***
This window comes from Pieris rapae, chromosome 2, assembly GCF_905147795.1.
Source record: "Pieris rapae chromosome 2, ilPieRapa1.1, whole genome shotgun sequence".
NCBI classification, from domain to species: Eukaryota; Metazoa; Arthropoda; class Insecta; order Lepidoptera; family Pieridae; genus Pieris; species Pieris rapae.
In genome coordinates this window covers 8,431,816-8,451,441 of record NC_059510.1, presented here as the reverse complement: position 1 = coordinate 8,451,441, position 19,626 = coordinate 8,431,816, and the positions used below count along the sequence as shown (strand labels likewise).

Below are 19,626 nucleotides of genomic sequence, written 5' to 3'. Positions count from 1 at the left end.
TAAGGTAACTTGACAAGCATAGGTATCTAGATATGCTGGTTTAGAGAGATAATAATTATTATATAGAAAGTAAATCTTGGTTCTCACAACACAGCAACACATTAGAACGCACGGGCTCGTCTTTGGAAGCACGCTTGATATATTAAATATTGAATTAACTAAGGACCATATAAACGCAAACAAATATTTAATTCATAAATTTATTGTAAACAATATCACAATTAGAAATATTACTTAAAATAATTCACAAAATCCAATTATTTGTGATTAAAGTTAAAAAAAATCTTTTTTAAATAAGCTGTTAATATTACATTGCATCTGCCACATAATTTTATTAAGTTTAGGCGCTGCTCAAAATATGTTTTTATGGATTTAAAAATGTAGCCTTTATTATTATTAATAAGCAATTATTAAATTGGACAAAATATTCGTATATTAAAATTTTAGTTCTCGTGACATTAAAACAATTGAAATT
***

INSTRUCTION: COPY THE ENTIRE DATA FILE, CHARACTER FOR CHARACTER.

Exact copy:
This window comes from Pieris rapae, chromosome 2, assembly GCF_905147795.1.
Source record: "Pieris rapae chromosome 2, ilPieRapa1.1, whole genome shotgun sequence".
NCBI classification, from domain to species: Eukaryota; Metazoa; Arthropoda; class Insecta; order Lepidoptera; family Pieridae; genus Pieris; species Pieris rapae.
In genome coordinates this window covers 8,431,816-8,451,441 of record NC_059510.1, presented here as the reverse complement: position 1 = coordinate 8,451,441, position 19,626 = coordinate 8,431,816, and the positions used below count along the sequence as shown (strand labels likewise).

Below are 19,626 nucleotides of genomic sequence, written 5' to 3'. Positions count from 1 at the left end.
TAAGGTAACTTGACAAGCATAGGTATCTAGATATGCTGGTTTAGAGAGATAATAATTATTATATAGAAAGTAAATCTTGGTTCTCACAACACAGCAACACATTAGAACGCACGGGCTCGTCTTTGGAAGCACGCTTGATATATTAAATATTGAATTAACTAAGGACCATATAAACGCAAACAAATATTTAATTCATAAATTTATTGTAAACAATATCACAATTAGAAATATTACTTAAAATAATTCACAAAATCCAATTATTTGTGATTAAAGTTAAAAAAAATCTTTTTTAAATAAGCTGTTAATATTACATTGCATCTGCCACATAATTTTATTAAGTTTAGGCGCTGCTCAAAATATGTTTTTATGGATTTAAAAATGTAGCCTTTATTATTATTAATAAGCAATTATTAAATTGGACAAAATATTCGTATATTAAAATTTTAGTTCTCGTGACATTAAAACAATTGAAATT